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Steampunk Bijoux



Whether you love the genre or not, you can't deny that steampunk has become a major fixture of our culture and has started influencing everyday entertainment. --- From written works to fashion, artwork to technology, film to conventions, the appeal for a sci-fi era gone by has captivated crowds in ways too numerous to list or do proper justice in such a short intro. But the wave of fictional-era designs has caught on across the nation, and inspired many here in Utah to create works based around the genre.


Steampunk Bijoux has captured that essence in small pieces of gearwork jewelry, combinding the art with the inner-workings of watches and other materials, combined with accessories and trinkets to add style to every piece for a small collectable (and sometimes functional) ornament. I got the chance to chat with designer Amy Karpowitz about her line of works, as well as her thoughts on local art and craft.

Amy Karpowitz


Steampunk Bijoux on Etsy

Gavin: Hey, Amy. First thing, tell us a little bit about yourself.

Amy: Well, first and foremost, I am a mother of an energetic, fun, and happy little five-year-old who always keeps me on my toes. I’m also a full-time student at the University of Utah studying health education and promotion working towards a Masters degree in nutrition. I work part-time downtown at Ahh Sushi, and in my “free time” I make steampunk jewelry and accessories. I am a very busy girl!


Gavin: How did you first take an interest in jewelry and crafting, and what influenced you early on to create?

Amy: I stumbled across some steampunk pieces on Etsy and fell in love with the intricate mechanisms and tiny little gears. I remember putting “steampunk” into Google and being amazed at the images that came up; it was like opening a door to a crazy subculture I knew nothing about. I showed my boyfriend the jewelry and he encouraged me to make some pieces of my own. I started because I wanted to make some necklaces for my friends for Christmas last year, and I loved it so much and I had so much material left over I decided to make some more and open up shop on Etsy.

Gavin: Did you take any kind of formal training or attend college in arts, or were you completely self-taught?

Amy: I am self-taught. I learned some important welding tips and basic metal working and I was on my way.


Gavin: What first drew you toward steampunk as an artform and what kind of an impact did it have on you?

Amy: There are so many different, wonderful aspects of steampunk. There is clothing, millenary, tools, technology, jewelry, furniture, art, design and then there are the different genres of steampunk: sci-fi, deiselpunk, western, cyberpunk, aristocratical, aeronautical, and gothic, to name a few. I love how creative steampunk is, and I love seeing the amazing things people come up with. I like how my jewelry is my own style and completely different from what other people are doing. I’m doing my thing and they’re doing theirs.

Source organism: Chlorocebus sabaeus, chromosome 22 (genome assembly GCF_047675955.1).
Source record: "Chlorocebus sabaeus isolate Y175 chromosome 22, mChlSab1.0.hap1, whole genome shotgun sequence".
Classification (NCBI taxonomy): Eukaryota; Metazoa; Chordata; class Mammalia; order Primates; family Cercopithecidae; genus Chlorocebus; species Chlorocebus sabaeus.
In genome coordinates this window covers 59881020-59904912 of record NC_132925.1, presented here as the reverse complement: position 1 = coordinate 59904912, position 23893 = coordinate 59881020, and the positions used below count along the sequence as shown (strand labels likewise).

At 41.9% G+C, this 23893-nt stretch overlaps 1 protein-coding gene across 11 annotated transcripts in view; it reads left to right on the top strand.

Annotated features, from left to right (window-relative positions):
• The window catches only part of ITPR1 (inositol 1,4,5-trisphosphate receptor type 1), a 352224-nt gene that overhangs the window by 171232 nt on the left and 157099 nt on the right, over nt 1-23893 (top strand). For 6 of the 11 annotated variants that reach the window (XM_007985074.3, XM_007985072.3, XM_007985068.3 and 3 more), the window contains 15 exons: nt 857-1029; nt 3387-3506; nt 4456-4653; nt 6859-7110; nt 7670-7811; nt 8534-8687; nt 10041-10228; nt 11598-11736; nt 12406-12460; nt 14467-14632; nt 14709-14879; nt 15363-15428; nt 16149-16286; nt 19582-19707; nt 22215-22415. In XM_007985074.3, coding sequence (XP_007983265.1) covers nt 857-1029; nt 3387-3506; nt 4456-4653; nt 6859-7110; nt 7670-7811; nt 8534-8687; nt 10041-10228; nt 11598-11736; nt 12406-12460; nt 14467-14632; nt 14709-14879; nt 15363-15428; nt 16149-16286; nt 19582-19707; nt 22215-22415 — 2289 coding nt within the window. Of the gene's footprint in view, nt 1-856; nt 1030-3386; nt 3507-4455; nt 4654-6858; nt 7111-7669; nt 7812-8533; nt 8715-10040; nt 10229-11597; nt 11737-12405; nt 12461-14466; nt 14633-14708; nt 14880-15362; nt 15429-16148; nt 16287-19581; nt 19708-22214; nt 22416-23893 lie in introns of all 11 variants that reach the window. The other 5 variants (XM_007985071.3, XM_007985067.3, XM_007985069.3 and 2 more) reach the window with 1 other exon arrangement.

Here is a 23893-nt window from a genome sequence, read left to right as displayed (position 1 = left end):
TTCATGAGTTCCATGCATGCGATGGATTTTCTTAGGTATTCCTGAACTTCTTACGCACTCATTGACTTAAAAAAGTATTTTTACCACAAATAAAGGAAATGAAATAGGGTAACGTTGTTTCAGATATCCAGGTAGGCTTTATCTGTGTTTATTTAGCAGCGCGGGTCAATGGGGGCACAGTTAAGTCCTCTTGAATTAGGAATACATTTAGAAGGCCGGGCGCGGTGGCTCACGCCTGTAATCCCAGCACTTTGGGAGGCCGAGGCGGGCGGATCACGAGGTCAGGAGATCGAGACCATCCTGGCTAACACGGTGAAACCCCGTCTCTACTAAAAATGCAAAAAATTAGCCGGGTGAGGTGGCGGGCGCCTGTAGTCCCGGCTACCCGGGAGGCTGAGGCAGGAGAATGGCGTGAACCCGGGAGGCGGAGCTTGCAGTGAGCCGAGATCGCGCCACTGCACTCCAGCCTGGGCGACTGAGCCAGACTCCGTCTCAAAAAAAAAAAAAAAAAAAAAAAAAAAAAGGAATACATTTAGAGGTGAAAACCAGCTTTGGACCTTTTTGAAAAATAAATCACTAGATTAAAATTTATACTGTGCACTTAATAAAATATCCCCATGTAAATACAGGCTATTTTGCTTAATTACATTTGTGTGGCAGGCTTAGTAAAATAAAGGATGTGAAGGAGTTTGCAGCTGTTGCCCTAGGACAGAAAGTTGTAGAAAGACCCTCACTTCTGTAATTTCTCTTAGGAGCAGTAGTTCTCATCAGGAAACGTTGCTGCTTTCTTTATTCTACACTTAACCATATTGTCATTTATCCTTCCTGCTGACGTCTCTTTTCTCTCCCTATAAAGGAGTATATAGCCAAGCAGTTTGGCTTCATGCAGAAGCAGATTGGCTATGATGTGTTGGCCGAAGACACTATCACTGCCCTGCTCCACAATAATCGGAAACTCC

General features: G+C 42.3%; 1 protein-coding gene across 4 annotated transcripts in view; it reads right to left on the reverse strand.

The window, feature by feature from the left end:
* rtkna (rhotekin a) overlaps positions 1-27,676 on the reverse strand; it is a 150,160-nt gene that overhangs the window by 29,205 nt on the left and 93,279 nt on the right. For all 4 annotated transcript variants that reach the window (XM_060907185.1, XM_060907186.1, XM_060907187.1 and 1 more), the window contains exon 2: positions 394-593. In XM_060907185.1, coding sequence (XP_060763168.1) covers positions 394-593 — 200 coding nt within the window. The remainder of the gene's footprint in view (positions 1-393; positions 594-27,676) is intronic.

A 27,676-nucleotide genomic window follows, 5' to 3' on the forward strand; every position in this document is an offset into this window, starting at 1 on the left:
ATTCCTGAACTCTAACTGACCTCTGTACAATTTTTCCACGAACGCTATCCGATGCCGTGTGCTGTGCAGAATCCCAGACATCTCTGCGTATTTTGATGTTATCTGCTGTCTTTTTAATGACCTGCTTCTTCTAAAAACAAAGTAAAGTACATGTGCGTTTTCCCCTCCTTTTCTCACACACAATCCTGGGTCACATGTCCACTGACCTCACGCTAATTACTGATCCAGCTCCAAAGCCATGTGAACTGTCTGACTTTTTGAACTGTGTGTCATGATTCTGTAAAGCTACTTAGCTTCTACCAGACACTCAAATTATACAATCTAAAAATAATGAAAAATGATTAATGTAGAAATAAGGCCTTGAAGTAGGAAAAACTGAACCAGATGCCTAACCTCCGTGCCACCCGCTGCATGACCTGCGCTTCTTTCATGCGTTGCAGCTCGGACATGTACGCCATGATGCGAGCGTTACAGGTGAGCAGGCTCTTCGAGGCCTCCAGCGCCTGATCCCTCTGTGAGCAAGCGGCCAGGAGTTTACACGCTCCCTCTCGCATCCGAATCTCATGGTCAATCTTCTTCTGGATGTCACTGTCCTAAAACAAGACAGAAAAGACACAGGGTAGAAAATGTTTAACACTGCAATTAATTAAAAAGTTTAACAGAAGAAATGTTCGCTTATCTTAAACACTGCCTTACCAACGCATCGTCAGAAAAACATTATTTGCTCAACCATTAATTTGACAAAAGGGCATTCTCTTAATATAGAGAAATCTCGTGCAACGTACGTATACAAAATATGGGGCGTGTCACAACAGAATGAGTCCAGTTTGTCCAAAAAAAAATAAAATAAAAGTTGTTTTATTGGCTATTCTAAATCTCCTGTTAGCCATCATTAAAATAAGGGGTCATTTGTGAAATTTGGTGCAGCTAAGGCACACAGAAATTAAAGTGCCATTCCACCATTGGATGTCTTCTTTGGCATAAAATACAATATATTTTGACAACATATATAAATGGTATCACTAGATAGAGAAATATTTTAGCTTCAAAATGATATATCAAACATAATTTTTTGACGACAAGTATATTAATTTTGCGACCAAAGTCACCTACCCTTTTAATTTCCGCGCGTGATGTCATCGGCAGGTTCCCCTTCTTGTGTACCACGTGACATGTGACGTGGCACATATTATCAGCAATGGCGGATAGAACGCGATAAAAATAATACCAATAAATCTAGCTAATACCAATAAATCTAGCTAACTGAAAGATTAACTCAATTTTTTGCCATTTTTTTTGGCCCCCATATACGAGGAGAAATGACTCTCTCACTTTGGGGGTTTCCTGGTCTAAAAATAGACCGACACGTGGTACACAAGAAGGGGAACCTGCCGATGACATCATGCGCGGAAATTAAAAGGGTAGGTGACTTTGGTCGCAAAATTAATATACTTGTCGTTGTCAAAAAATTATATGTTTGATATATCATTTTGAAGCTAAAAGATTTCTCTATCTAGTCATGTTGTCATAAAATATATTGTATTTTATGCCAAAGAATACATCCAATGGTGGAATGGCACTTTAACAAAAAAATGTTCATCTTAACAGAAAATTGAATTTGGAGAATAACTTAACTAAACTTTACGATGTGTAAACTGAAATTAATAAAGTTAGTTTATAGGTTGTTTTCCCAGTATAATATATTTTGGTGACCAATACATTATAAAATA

Gavin: How did the idea come about for you to start making steampunk materials as a business?

Amy: I had a hard time finding quality, authentic, jewelry pieces that were reasonably priced -- which is why I made my own for Christmas presents -- and from there I wanted to provide quality, authentic pieces made from real, antique watch movements that were reasonably priced. A lot of the steampunk jewelry I see on the retail market, to me, is astronomically overpriced. I think this is the inherent nature of the retail industry, to charge four-times more for a product than what it should cost the consumer. This is what I sell almost exclusively at Craft Sabbath and Etsy, because it keeps the cost to the customer low, and I don’t feel like I’m ripping them off.


Gavin: What made you choose to do jewelry and clockworks, and where did the name Steampunk Bijoux come from?

Amy: I just love the design of the mechanisms and how each and every one of them is interesting and unique.The name Steampunk Bijoux was a collaboration between me and my friend Kate. I wanted “Steampunk” in the name so it is easier to find on Etsy, and then I picked all my friends' brains for ideas. Kate told me Bijoux is French for jewelry, and Steampunk Bijoux was born.

Gavin: How do you go about finding the watches and gearworks for your pieces, as well as the additional designs you implement into each one?

Amy: Actually, the materials are getting a lot harder to find, and I think it’s only going to get worse. Recently, I’ve resorted to sending my boyfriend out with a safari helmet, sunglasses, and a metal detector to the white shores of the Great Salt Lake. This may be my best bet.


Gavin: What's the process like for you when creating a new piece and deciding what to work with?

Amy: I make everything in bunches and it’s about a three-day process. First, I set the different charms and such with the different watch movements to see what looks best with which, then I build them up or break them apart as needed. Next, I put them together and then clean them up with some polishing tool; that may be the worst part. Among other things, I use a carbon-steel brush that releases tiny metal splinters everywhere in my apartment. I am constantly finding them dug into my arms, hands, feet, legs -- they’re very painful. My five-year-old calls them “sparkles.” They seem to follow me everywhere, too -- camping, gym, you name it!

Gavin: Do you ever find yourself changing things up while making one or do you try to stick to the idea you started with?